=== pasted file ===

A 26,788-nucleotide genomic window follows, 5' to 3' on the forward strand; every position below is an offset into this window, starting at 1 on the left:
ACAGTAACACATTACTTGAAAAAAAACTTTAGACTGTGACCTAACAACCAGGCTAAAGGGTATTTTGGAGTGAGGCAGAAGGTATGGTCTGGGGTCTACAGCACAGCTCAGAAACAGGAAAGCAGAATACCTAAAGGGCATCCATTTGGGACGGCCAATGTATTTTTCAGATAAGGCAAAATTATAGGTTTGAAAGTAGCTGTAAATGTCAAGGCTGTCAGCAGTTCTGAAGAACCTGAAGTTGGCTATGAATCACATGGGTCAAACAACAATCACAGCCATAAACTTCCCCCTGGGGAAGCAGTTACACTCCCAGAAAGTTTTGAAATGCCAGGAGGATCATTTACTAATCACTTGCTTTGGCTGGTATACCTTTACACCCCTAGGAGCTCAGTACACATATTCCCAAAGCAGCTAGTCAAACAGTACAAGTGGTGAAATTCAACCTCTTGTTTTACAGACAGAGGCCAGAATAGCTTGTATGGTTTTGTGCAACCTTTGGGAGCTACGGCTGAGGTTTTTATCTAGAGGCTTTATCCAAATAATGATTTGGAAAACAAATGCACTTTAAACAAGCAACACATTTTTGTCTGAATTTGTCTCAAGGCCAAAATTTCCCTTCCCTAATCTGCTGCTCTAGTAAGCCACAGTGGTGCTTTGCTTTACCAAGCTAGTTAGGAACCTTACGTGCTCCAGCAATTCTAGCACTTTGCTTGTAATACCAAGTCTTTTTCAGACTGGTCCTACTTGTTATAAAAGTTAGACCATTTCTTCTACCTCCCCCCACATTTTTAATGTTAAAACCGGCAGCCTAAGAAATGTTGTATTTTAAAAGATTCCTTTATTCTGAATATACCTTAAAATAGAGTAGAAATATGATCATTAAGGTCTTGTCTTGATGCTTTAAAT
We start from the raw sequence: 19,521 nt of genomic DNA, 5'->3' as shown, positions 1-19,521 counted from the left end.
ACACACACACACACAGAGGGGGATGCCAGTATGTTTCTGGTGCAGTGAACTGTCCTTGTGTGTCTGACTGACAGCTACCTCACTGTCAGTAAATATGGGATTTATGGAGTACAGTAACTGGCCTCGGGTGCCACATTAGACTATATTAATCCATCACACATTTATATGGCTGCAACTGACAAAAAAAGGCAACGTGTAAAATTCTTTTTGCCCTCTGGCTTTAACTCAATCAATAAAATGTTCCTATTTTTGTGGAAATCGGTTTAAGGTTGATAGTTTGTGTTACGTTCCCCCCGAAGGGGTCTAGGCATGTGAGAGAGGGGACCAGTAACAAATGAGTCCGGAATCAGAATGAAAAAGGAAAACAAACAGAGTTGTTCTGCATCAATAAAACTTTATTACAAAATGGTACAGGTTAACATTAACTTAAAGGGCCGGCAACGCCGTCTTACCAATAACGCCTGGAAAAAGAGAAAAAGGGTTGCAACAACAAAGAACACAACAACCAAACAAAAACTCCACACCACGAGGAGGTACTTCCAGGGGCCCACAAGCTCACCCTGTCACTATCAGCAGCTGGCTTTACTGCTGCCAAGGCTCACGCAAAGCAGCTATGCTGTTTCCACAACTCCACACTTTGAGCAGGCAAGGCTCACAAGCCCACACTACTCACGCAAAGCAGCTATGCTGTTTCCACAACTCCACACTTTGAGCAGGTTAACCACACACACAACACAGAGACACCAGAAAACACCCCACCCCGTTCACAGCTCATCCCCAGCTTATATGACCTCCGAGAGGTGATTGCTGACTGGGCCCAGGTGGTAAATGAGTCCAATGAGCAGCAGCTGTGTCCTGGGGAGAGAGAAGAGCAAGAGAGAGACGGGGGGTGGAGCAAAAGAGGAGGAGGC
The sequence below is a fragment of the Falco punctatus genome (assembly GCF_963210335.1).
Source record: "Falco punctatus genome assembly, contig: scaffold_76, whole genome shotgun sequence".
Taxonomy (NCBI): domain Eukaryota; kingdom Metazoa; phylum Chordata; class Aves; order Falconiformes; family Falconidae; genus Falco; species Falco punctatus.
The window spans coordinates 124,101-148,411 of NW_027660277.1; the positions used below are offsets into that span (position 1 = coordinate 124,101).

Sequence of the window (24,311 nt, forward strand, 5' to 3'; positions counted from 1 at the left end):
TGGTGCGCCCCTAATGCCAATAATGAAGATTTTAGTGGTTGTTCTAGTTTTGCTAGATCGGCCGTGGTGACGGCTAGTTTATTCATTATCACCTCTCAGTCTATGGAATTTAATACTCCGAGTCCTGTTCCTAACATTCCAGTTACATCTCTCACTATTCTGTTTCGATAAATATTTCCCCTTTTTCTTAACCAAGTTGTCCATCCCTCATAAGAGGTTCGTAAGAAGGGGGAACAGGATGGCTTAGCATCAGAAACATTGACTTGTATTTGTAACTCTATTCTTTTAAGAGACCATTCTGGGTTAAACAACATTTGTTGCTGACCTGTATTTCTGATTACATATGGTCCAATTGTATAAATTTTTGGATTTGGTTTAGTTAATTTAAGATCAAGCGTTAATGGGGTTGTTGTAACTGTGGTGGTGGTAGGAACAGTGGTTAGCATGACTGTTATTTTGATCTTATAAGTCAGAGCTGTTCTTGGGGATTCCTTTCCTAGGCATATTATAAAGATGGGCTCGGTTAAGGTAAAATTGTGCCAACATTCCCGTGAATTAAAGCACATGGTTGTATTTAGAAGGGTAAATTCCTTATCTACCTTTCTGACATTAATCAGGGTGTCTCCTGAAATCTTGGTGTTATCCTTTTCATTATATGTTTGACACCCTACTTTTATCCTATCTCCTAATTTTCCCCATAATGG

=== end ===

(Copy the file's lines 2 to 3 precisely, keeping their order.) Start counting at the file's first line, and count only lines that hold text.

ACAGTAACACATTACTTGAAAAAAAACTTTAGACTGTGACCTAACAACCAGGCTAAAGGGTATTTTGGAGTGAGGCAGAAGGTATGGTCTGGGGTCTACAGCACAGCTCAGAAACAGGAAAGCAGAATACCTAAAGGGCATCCATTTGGGACGGCCAATGTATTTTTCAGATAAGGCAAAATTATAGGTTTGAAAGTAGCTGTAAATGTCAAGGCTGTCAGCAGTTCTGAAGAACCTGAAGTTGGCTATGAATCACATGGGTCAAACAACAATCACAGCCATAAACTTCCCCCTGGGGAAGCAGTTACACTCCCAGAAAGTTTTGAAATGCCAGGAGGATCATTTACTAATCACTTGCTTTGGCTGGTATACCTTTACACCCCTAGGAGCTCAGTACACATATTCCCAAAGCAGCTAGTCAAACAGTACAAGTGGTGAAATTCAACCTCTTGTTTTACAGACAGAGGCCAGAATAGCTTGTATGGTTTTGTGCAACCTTTGGGAGCTACGGCTGAGGTTTTTATCTAGAGGCTTTATCCAAATAATGATTTGGAAAACAAATGCACTTTAAACAAGCAACACATTTTTGTCTGAATTTGTCTCAAGGCCAAAATTTCCCTTCCCTAATCTGCTGCTCTAGTAAGCCACAGTGGTGCTTTGCTTTACCAAGCTAGTTAGGAACCTTACGTGCTCCAGCAATTCTAGCACTTTGCTTGTAATACCAAGTCTTTTTCAGACTGGTCCTACTTGTTATAAAAGTTAGACCATTTCTTCTACCTCCCCCCACATTTTTAATGTTAAAACCGGCAGCCTAAGAAATGTTGTATTTTAAAAGATTCCTTTATTCTGAATATACCTTAAAATAGAGTAGAAATATGATCATTAAGGTCTTGTCTTGATGCTTTAAAT
We start from the raw sequence: 19,521 nt of genomic DNA, 5'->3' as shown, positions 1-19,521 counted from the left end.